If that's the way Charles thinks Bush ought to speak about Islam, I have good news for him: It is. Those were Bush's words. He spoke them on Oct. 17 at the fifth annual White House ''iftaar" dinner during the Muslim month of Ramadan. He praised the ''countless acts of kindness" that followed the recent earthquake in Kashmir. ''For the first time in our nation's history," he said to applause, ''we have added the Koran to the White House library."

Too intolerant? Considering that America is at war with the forces of Islamofascism, and that for 25 years Americans have been attacked or killed by radical Muslim terrorists, the president's words about Islam were remarkably benign and uncritical.

As indeed they have been since 9/11, when he went out of his way to proclaim the peacefulness of Islam — sometimes in the company of Muslim leaders whose history has been far from peaceful.

Of course, it goes without saying that most Muslims are not terrorists. Of course many people professing Islam are compassionate and generous. Of course Islam should not be gratuitously insulted. But neither should it be sugar-coated or kowtowed to. Yet too many Western elites are unwilling to speak plainly about the problems within Islam itself, or to hold Muslim culture to what should be universal standards of decency and justice. Far from being ''too confrontational" in their attitude toward Islam, they have been too indulgent and deferential, careful never to say anything that might be deemed insensitive. One result has been an increase in extremist behavior: Witness the ''Eurofada" raging in the streets of Paris.

We do Muslims no favors by excusing attitudes or practices that ought always to be deemed inexcusable. In Australia's Victoria state, the Herald Sun reported recently, police have been issued a ''religious diversity handbook" that advises them ''to treat Muslim domestic violence cases differently out of respect for Islamic traditions and habits." The Australian Police Multicultural Advisory Bureau's handbook provides guidelines for modifying police procedures to accommodate minority sensibilities.

Sikhs, for example, ''should not be disturbed" when reading their holy scriptures, a practice that normally takes 50 hours. Photographing Aborigines is discouraged, since it might raise fears of ''sorcery and spiritual mischief." And Muslim wife-beaters should be treated with kid gloves, in deference to Islamic norms. ''In incidents such as domestic violence," the handbook instructs, ''police need to have an understanding of the traditions, ways of life, and habits of Muslims."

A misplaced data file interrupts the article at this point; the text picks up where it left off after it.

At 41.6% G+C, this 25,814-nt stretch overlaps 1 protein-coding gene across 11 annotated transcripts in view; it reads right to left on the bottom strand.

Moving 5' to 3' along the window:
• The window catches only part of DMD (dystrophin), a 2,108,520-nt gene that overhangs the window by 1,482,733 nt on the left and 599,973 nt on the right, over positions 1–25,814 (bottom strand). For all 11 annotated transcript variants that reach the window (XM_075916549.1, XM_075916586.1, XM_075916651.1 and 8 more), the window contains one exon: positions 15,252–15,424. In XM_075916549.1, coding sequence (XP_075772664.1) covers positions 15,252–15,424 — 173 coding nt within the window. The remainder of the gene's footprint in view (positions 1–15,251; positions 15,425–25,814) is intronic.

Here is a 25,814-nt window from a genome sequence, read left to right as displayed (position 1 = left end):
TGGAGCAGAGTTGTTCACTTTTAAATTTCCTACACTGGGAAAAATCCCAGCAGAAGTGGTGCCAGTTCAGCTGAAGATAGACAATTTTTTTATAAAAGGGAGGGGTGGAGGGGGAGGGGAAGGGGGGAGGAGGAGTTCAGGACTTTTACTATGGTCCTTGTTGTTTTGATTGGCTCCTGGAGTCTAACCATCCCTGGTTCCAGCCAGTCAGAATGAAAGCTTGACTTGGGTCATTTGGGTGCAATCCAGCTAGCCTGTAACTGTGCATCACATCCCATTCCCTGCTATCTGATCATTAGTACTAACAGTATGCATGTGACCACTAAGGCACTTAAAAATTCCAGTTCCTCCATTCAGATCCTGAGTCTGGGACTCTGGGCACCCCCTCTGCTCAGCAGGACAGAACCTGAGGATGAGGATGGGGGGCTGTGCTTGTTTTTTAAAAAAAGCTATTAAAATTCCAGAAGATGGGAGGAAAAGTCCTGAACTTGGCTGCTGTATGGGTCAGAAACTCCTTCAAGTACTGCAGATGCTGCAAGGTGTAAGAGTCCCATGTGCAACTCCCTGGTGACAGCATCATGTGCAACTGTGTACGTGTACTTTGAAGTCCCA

Could anything more perfectly capture the moral bankruptcy of multicultural relativism? The Koran may tolerate wife-beating (Sura 4:34: ''As for those from whom you fear disobedience, admonish them and send them to bed apart and beat them"), but why on earth should Australia?

''All Muslim husbands are not wife-beaters," remarks Robert Spencer, a scholar of Islam, ''and it is condescending and irresponsible . . . to give those who are a free pass, instead of denouncing the practice unequivocally and calling upon Muslim men to heed the better angels of their nature." In much the same way, he says, the West's unwillingness to ''confront the elements of Islam that jihad terrorists use to justify violence, for fear of offending moderate Muslims, " ends up undercutting the ability of those very moderates to demand reform from within.

The war against radical Islam is above all a war of values — the values of liberty, equality, and human dignity against the values of jihad. The jihadis don't hesitate to proclaim their values. We must not be shy about defending ours.

Every weekday JewishWorldReview.com publishes what many in in the media and Washington consider "must-reading". Sign up for the daily JWR update. It's free. Just click here.

Jeff Jacoby is a Boston Globe columnist. Comment by clicking here.